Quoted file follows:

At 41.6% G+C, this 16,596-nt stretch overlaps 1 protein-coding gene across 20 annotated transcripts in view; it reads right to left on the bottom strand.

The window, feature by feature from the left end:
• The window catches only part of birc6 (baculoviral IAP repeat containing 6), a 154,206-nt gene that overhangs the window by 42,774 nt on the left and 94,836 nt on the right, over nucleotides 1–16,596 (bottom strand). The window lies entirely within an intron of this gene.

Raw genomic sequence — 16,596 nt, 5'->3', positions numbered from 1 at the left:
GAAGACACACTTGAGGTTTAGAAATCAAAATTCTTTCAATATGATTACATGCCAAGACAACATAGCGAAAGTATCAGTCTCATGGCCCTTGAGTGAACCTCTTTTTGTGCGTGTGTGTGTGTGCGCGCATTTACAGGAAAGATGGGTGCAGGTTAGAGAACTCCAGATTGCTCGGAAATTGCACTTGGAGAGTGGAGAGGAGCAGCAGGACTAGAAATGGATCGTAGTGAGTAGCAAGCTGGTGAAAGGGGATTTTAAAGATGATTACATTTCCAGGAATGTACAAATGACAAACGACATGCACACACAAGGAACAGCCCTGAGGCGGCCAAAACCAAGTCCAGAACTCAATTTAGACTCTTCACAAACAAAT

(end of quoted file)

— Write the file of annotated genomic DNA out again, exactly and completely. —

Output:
At 41.6% G+C, this 16,596-nt stretch overlaps 1 protein-coding gene across 20 annotated transcripts in view; it reads right to left on the bottom strand.

The window, feature by feature from the left end:
• The window catches only part of birc6 (baculoviral IAP repeat containing 6), a 154,206-nt gene that overhangs the window by 42,774 nt on the left and 94,836 nt on the right, over nucleotides 1–16,596 (bottom strand). The window lies entirely within an intron of this gene.

Raw genomic sequence — 16,596 nt, 5'->3', positions numbered from 1 at the left:
GAAGACACACTTGAGGTTTAGAAATCAAAATTCTTTCAATATGATTACATGCCAAGACAACATAGCGAAAGTATCAGTCTCATGGCCCTTGAGTGAACCTCTTTTTGTGCGTGTGTGTGTGTGCGCGCATTTACAGGAAAGATGGGTGCAGGTTAGAGAACTCCAGATTGCTCGGAAATTGCACTTGGAGAGTGGAGAGGAGCAGCAGGACTAGAAATGGATCGTAGTGAGTAGCAAGCTGGTGAAAGGGGATTTTAAAGATGATTACATTTCCAGGAATGTACAAATGACAAACGACATGCACACACAAGGAACAGCCCTGAGGCGGCCAAAACCAAGTCCAGAACTCAATTTAGACTCTTCACAAACAAAT